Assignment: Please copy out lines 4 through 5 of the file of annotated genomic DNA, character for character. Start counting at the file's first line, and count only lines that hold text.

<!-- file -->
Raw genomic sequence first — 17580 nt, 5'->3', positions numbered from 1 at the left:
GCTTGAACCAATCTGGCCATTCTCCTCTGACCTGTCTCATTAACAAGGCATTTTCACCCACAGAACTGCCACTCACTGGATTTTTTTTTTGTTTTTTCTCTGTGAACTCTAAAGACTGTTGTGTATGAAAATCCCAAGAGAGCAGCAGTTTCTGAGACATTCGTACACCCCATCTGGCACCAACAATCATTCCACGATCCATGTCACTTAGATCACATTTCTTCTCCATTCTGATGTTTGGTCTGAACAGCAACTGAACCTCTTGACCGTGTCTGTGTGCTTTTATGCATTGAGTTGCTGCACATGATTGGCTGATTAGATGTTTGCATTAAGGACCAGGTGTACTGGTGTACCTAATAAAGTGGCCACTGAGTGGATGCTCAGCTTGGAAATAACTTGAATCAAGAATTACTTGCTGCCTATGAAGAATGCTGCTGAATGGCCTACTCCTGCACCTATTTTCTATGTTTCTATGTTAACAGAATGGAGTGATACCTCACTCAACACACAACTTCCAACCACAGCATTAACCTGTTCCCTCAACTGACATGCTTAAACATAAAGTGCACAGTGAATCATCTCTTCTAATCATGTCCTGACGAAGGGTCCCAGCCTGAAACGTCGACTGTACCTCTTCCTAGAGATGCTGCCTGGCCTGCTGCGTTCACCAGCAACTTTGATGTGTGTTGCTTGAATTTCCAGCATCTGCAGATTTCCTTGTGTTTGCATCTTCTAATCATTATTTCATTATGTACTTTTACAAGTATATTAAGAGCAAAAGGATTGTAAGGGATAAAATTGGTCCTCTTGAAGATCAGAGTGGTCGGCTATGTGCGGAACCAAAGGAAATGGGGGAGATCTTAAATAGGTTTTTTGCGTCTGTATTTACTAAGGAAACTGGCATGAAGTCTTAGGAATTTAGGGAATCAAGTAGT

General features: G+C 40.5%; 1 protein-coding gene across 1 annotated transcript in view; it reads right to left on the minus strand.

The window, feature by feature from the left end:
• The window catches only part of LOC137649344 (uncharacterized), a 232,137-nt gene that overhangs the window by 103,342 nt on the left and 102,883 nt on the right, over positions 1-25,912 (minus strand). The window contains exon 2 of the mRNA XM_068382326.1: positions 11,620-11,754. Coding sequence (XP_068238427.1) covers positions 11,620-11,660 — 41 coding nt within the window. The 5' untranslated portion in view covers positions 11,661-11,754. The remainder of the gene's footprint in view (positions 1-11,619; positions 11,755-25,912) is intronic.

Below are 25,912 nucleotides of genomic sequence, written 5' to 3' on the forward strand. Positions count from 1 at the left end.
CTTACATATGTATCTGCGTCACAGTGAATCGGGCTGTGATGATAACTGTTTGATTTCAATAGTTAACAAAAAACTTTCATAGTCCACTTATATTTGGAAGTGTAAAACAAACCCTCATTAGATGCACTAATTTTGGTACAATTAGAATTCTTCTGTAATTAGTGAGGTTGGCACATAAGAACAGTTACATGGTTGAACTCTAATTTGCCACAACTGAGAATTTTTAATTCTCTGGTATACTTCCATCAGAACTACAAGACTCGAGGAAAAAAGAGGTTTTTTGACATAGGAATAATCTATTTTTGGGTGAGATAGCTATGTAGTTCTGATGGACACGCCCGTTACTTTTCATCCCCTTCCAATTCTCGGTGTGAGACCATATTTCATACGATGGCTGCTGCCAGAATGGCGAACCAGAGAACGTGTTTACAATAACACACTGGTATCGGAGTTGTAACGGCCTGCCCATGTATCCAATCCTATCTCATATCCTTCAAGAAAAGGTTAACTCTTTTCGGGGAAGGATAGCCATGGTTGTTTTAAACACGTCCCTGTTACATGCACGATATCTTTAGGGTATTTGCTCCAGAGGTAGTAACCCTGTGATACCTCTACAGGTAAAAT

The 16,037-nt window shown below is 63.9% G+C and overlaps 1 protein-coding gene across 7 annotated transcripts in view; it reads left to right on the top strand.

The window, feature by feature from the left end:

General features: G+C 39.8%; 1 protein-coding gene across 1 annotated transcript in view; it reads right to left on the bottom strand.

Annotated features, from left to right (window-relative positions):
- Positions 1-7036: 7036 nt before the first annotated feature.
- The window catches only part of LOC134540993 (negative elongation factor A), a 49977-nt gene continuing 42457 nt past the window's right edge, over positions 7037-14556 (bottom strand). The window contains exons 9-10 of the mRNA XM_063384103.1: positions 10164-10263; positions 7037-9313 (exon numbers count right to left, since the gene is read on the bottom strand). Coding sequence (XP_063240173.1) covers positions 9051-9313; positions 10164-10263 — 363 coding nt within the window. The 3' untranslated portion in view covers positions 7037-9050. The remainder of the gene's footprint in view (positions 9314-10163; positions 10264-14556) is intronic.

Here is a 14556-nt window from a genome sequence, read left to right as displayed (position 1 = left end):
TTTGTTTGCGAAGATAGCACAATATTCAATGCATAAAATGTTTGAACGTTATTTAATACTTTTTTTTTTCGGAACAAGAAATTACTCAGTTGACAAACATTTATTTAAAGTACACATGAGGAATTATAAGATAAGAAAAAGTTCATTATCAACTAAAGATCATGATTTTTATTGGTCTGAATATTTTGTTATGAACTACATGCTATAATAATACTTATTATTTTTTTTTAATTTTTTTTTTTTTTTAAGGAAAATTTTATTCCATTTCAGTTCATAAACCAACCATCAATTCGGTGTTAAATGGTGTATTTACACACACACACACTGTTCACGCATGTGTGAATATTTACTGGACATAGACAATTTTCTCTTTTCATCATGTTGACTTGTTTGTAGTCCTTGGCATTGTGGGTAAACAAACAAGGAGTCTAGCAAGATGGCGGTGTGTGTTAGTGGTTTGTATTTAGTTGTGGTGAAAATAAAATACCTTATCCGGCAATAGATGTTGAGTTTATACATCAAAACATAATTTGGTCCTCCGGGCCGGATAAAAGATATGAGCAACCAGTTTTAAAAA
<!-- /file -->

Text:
The window, feature by feature from the left end:
• The window catches only part of LOC137649344 (uncharacterized), a 232,137-nt gene that overhangs the window by 103,342 nt on the left and 102,883 nt on the right, over positions 1-25,912 (minus strand). The window contains exon 2 of the mRNA XM_068382326.1: positions 11,620-11,754. Coding sequence (XP_068238427.1) covers positions 11,620-11,660 — 41 coding nt within the window. The 5' untranslated portion in view covers positions 11,661-11,754. The remainder of the gene's footprint in view (positions 1-11,619; positions 11,755-25,912) is intronic.